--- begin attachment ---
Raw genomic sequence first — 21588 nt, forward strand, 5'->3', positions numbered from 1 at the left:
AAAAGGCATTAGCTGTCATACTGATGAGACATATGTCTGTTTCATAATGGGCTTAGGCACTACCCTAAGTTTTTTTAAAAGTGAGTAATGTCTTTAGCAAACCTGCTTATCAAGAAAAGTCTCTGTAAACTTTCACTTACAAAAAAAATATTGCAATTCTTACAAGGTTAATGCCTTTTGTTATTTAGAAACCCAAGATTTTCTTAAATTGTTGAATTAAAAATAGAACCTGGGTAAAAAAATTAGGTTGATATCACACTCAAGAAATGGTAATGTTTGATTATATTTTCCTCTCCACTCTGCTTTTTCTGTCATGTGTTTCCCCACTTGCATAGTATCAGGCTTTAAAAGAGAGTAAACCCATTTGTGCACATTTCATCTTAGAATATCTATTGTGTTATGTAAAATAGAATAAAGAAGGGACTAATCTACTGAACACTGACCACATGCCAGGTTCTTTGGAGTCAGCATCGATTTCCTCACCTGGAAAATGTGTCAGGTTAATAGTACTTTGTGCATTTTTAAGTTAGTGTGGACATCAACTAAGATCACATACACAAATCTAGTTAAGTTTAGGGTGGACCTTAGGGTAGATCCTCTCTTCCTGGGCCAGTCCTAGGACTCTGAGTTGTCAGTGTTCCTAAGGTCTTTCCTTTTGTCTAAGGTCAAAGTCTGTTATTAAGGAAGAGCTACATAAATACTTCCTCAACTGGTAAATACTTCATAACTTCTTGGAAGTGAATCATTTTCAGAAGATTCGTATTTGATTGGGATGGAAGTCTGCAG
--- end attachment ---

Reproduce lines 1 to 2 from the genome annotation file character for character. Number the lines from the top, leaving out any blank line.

Raw genomic sequence first — 21588 nt, forward strand, 5'->3', positions numbered from 1 at the left:
AAAAGGCATTAGCTGTCATACTGATGAGACATATGTCTGTTTCATAATGGGCTTAGGCACTACCCTAAGTTTTTTTAAAAGTGAGTAATGTCTTTAGCAAACCTGCTTATCAAGAAAAGTCTCTGTAAACTTTCACTTACAAAAAAAATATTGCAATTCTTACAAGGTTAATGCCTTTTGTTATTTAGAAACCCAAGATTTTCTTAAATTGTTGAATTAAAAATAGAACCTGGGTAAAAAAATTAGGTTGATATCACACTCAAGAAATGGTAATGTTTGATTATATTTTCCTCTCCACTCTGCTTTTTCTGTCATGTGTTTCCCCACTTGCATAGTATCAGGCTTTAAAAGAGAGTAAACCCATTTGTGCACATTTCATCTTAGAATATCTATTGTGTTATGTAAAATAGAATAAAGAAGGGACTAATCTACTGAACACTGACCACATGCCAGGTTCTTTGGAGTCAGCATCGATTTCCTCACCTGGAAAATGTGTCAGGTTAATAGTACTTTGTGCATTTTTAAGTTAGTGTGGACATCAACTAAGATCACATACACAAATCTAGTTAAGTTTAGGGTGGACCTTAGGGTAGATCCTCTCTTCCTGGGCCAGTCCTAGGACTCTGAGTTGTCAGTGTTCCTAAGGTCTTTCCTTTTGTCTAAGGTCAAAGTCTGTTATTAAGGAAGAGCTACATAAATACTTCCTCAACTGGTAAATACTTCATAACTTCTTGGAAGTGAATCATTTTCAGAAGATTCGTATTTGATTGGGATGGAAGTCTGCAG